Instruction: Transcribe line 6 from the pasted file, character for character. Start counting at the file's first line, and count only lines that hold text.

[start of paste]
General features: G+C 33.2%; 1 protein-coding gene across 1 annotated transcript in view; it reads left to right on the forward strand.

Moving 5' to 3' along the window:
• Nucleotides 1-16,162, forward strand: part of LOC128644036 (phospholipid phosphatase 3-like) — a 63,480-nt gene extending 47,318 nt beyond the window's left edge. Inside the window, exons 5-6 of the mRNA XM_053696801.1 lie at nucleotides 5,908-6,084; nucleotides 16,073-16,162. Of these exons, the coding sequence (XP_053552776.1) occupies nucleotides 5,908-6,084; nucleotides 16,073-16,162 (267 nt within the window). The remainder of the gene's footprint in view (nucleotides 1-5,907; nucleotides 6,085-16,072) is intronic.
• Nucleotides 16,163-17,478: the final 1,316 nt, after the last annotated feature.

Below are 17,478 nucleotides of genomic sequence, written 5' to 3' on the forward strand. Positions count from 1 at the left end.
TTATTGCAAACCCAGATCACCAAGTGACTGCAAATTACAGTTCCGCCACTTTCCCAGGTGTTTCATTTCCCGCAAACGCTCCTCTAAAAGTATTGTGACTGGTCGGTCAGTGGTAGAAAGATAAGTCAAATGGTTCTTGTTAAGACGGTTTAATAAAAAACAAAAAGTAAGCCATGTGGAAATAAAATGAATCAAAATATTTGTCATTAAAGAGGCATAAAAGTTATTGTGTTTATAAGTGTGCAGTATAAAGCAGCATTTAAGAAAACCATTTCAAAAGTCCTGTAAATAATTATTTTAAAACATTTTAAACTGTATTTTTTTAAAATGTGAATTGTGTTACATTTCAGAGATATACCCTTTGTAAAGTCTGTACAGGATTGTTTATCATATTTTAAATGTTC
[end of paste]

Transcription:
TTATTGCAAACCCAGATCACCAAGTGACTGCAAATTACAGTTCCGCCACTTTCCCAGGTGTTTCATTTCCCGCAAACGCTCCTCTAAAAGTATTGTGACTGGTCGGTCAGTGGTAGAAAGATAAGTCAAATGGTTCTTGTTAAGACGGTTTAATAAAAAACAAAAAGTAAGCCATGTGGAAATAAAATGAATCAAAATATTTGTCATTAAAGAGGCATAAAAGTTATTGTGTTTATAAGTGTGCAGTATAAAGCAGCATTTAAGAAAACCATTTCAAAAGTCCTGTAAATAATTATTTTAAAACATTTTAAACTGTATTTTTTTAAAATGTGAATTGTGTTACATTTCAGAGATATACCCTTTGTAAAGTCTGTACAGGATTGTTTATCATATTTTAAATGTTC